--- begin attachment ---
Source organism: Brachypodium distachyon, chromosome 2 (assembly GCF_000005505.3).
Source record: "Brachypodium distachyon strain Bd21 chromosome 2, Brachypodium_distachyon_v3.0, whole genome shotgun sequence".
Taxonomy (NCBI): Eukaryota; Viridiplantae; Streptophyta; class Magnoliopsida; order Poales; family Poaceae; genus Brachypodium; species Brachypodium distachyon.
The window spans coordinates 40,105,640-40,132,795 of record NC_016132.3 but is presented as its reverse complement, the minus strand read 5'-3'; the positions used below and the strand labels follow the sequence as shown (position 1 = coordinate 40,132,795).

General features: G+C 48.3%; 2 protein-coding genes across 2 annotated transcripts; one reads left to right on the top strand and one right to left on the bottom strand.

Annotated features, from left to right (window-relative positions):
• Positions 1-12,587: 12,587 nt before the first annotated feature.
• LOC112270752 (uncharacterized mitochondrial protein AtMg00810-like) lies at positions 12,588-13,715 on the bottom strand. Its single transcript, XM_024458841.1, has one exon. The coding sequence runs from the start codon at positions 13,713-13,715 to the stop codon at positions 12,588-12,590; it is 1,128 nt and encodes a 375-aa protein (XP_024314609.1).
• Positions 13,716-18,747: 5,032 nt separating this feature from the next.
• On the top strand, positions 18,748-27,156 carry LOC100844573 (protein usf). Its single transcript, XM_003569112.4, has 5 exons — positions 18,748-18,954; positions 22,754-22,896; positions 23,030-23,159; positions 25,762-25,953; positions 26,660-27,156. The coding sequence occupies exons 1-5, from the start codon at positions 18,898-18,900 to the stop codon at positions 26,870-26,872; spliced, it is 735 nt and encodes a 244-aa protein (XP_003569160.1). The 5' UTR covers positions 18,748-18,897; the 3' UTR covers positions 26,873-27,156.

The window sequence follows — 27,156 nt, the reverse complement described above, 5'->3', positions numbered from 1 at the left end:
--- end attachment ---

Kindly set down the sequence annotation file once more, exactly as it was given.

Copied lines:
Source organism: Brachypodium distachyon, chromosome 2 (assembly GCF_000005505.3).
Source record: "Brachypodium distachyon strain Bd21 chromosome 2, Brachypodium_distachyon_v3.0, whole genome shotgun sequence".
Taxonomy (NCBI): Eukaryota; Viridiplantae; Streptophyta; class Magnoliopsida; order Poales; family Poaceae; genus Brachypodium; species Brachypodium distachyon.
The window spans coordinates 40,105,640-40,132,795 of record NC_016132.3 but is presented as its reverse complement, the minus strand read 5'-3'; the positions used below and the strand labels follow the sequence as shown (position 1 = coordinate 40,132,795).

General features: G+C 48.3%; 2 protein-coding genes across 2 annotated transcripts; one reads left to right on the top strand and one right to left on the bottom strand.

Annotated features, from left to right (window-relative positions):
• Positions 1-12,587: 12,587 nt before the first annotated feature.
• LOC112270752 (uncharacterized mitochondrial protein AtMg00810-like) lies at positions 12,588-13,715 on the bottom strand. Its single transcript, XM_024458841.1, has one exon. The coding sequence runs from the start codon at positions 13,713-13,715 to the stop codon at positions 12,588-12,590; it is 1,128 nt and encodes a 375-aa protein (XP_024314609.1).
• Positions 13,716-18,747: 5,032 nt separating this feature from the next.
• On the top strand, positions 18,748-27,156 carry LOC100844573 (protein usf). Its single transcript, XM_003569112.4, has 5 exons — positions 18,748-18,954; positions 22,754-22,896; positions 23,030-23,159; positions 25,762-25,953; positions 26,660-27,156. The coding sequence occupies exons 1-5, from the start codon at positions 18,898-18,900 to the stop codon at positions 26,870-26,872; spliced, it is 735 nt and encodes a 244-aa protein (XP_003569160.1). The 5' UTR covers positions 18,748-18,897; the 3' UTR covers positions 26,873-27,156.

The window sequence follows — 27,156 nt, the reverse complement described above, 5'->3', positions numbered from 1 at the left end: